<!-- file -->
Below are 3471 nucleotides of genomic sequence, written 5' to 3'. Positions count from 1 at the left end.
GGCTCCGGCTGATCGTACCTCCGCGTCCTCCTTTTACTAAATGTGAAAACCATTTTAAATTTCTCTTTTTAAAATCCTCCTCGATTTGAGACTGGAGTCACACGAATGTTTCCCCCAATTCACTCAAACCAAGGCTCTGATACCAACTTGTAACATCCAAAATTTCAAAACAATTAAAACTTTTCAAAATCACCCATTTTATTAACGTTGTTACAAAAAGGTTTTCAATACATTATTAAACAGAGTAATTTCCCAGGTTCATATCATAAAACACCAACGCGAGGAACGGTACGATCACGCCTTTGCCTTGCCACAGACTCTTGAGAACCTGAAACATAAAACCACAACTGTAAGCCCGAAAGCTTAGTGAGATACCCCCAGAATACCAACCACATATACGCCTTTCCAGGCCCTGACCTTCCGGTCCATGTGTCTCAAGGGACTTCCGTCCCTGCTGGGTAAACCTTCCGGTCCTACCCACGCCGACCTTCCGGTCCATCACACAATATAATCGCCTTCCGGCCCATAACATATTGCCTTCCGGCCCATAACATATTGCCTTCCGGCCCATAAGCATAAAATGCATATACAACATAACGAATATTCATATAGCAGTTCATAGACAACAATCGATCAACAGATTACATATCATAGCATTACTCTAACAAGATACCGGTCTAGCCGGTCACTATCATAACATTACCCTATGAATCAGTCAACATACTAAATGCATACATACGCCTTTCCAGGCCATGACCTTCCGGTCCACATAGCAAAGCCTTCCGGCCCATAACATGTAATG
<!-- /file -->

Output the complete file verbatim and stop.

Below are 3471 nucleotides of genomic sequence, written 5' to 3'. Positions count from 1 at the left end.
GGCTCCGGCTGATCGTACCTCCGCGTCCTCCTTTTACTAAATGTGAAAACCATTTTAAATTTCTCTTTTTAAAATCCTCCTCGATTTGAGACTGGAGTCACACGAATGTTTCCCCCAATTCACTCAAACCAAGGCTCTGATACCAACTTGTAACATCCAAAATTTCAAAACAATTAAAACTTTTCAAAATCACCCATTTTATTAACGTTGTTACAAAAAGGTTTTCAATACATTATTAAACAGAGTAATTTCCCAGGTTCATATCATAAAACACCAACGCGAGGAACGGTACGATCACGCCTTTGCCTTGCCACAGACTCTTGAGAACCTGAAACATAAAACCACAACTGTAAGCCCGAAAGCTTAGTGAGATACCCCCAGAATACCAACCACATATACGCCTTTCCAGGCCCTGACCTTCCGGTCCATGTGTCTCAAGGGACTTCCGTCCCTGCTGGGTAAACCTTCCGGTCCTACCCACGCCGACCTTCCGGTCCATCACACAATATAATCGCCTTCCGGCCCATAACATATTGCCTTCCGGCCCATAACATATTGCCTTCCGGCCCATAAGCATAAAATGCATATACAACATAACGAATATTCATATAGCAGTTCATAGACAACAATCGATCAACAGATTACATATCATAGCATTACTCTAACAAGATACCGGTCTAGCCGGTCACTATCATAACATTACCCTATGAATCAGTCAACATACTAAATGCATACATACGCCTTTCCAGGCCATGACCTTCCGGTCCACATAGCAAAGCCTTCCGGCCCATAACATGTAATG